The big idea

Social commentator Marshall McLuhan famously coined the phrases ‘the medium is the message’ and ‘the global village’. Given that, he’d adore Bradford, England’s fifth largest city.

With the huge National Media Museum; official status as the world’s first UNESCO City of Film, world-class exhibits of media such as literature, photography and art; along with the original and biggest celebration of South Asian culture outside of Asia, the Bradford Mela, this is a city that not only celebrates, but revels in, diversity.

A trip here can only broaden your horizons.

The medium is the message

If a medium is simply a channel through which to express something, this city is ideal for appreciating and understanding different, and evolving, media.

Let’s start with the written word. Bradford district includes Brontë country, home to the famous Brontë sisters, who penned such classics as Wuthering Heights and Jane Eyre. This area centres on the pretty little village of Haworth, and includes the Brontë Parsonage Museum, their original home, and many of the local inspirations for their writings.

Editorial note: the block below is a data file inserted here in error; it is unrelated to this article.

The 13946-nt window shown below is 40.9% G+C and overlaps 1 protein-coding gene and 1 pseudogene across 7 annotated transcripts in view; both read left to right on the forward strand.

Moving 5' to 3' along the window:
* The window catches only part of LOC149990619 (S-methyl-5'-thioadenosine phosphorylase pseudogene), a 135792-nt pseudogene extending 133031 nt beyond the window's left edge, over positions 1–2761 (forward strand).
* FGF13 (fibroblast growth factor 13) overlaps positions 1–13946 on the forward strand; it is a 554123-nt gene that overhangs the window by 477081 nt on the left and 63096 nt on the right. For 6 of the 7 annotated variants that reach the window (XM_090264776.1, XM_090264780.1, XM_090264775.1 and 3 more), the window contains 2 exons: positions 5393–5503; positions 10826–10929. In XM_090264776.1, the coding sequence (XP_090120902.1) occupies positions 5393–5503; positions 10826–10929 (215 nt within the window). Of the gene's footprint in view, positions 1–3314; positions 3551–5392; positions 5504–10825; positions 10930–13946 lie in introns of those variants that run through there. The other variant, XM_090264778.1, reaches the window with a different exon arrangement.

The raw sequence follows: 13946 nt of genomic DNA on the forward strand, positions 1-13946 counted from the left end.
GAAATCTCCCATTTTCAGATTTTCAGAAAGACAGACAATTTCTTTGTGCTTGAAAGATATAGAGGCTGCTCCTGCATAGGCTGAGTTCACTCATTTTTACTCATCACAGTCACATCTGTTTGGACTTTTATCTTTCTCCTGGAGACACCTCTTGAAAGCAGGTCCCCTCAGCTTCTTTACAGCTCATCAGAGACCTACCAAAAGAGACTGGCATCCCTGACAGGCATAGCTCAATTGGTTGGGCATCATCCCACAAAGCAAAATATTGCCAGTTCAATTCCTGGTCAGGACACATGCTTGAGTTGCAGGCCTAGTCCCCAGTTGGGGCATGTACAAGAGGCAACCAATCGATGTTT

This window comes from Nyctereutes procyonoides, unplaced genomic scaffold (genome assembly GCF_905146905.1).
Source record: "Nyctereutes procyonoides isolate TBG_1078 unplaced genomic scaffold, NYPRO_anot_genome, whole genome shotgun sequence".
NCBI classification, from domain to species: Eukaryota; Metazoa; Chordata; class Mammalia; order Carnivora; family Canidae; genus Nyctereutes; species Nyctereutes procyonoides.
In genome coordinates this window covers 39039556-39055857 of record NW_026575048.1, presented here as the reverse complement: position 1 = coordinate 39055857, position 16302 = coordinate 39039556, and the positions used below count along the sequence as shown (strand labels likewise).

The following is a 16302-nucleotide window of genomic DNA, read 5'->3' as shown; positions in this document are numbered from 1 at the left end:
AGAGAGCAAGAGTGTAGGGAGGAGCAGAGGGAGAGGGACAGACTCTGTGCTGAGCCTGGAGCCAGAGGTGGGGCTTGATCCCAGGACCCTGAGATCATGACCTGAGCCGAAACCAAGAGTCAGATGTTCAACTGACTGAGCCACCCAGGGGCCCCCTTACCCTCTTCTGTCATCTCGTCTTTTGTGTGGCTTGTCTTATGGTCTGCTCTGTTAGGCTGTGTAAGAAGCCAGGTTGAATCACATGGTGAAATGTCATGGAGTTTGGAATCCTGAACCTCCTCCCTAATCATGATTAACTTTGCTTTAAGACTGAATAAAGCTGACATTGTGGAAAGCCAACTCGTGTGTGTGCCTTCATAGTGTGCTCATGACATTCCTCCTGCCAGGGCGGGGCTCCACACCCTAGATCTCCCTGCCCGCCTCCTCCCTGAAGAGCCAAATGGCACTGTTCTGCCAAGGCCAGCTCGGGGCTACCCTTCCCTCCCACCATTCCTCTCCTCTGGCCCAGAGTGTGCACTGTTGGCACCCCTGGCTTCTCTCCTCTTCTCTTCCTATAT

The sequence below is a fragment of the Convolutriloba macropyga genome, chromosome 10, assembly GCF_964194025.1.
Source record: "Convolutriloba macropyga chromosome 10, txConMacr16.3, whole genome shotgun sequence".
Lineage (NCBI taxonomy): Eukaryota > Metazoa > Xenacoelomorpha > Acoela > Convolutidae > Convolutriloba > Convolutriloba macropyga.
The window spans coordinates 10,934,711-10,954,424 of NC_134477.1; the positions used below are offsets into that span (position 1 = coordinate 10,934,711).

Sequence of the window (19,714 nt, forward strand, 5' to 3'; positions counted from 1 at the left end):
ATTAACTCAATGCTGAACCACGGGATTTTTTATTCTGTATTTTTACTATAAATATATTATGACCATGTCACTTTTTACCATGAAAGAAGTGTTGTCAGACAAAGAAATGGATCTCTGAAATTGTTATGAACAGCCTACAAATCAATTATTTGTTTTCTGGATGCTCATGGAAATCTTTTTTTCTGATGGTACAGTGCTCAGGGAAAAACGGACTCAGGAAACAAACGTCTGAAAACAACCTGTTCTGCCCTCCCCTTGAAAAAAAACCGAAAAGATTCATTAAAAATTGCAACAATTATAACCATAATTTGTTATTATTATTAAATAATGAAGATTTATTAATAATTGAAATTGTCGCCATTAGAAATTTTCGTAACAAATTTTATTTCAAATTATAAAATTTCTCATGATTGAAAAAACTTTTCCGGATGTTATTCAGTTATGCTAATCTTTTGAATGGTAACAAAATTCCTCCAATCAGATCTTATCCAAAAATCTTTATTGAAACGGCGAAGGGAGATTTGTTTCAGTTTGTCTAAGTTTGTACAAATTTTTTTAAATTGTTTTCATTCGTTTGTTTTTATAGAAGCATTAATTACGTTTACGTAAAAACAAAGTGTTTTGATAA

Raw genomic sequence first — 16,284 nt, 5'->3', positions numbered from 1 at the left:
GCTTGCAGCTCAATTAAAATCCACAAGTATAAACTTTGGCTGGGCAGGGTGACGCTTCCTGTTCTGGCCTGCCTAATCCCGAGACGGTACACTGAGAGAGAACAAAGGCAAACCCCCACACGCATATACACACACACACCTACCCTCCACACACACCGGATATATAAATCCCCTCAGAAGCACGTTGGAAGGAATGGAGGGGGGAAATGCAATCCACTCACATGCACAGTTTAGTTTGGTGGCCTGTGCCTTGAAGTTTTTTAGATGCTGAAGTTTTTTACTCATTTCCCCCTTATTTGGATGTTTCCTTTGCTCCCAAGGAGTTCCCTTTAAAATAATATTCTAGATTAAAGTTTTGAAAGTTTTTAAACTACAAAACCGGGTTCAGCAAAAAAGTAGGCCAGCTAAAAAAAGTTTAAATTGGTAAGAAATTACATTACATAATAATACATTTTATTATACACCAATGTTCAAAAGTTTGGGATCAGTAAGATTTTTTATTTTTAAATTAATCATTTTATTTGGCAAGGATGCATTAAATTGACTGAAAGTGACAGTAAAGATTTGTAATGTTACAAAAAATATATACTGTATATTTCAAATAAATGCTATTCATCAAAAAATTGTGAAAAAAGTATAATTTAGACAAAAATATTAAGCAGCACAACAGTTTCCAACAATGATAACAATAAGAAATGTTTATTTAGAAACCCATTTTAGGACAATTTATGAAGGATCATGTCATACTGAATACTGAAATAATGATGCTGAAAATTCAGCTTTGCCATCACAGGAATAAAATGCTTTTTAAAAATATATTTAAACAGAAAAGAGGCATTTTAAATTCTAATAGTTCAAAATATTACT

For more visual media visit the Impressions Gallery right in the centre of the city, one of the country’s most celebrated independent photography venues, and a chance to check out emerging talent. Or visit the 1853 Gallery at nearby Saltaire, home to one of the largest collections of painter and photographer David Hockney’s work. For something more contemporary, try the stunning Cartwright Hall to the north of the city, or the Bradford 1 Gallery dedicated to contemporary and historic arts.

If that’s whetted your appetite, then just wait until you visit the National Media Museum. Formed as an offshoot of the Science Museum in London less than 30 years ago, this stunning modern centrepiece offers seven floors of interactive galleries. It houses: the country’s first IMAX cinema; three 3-D screens; the Magic Factory (exploring the principles of light and colour); historic artefacts such as the country’s first TV footage; and the camera that took the first picture, among many other engaging exhibits and collections. It really is an impressive venue, bringing together photography, film, TV, animation and the changing digital landscape to present a complete historical and future perspective on changing media – simply inspiring. Recently awarded the world’s first UNESCO City of Film, the museum also promotes three nationally acclaimed annual film festivals.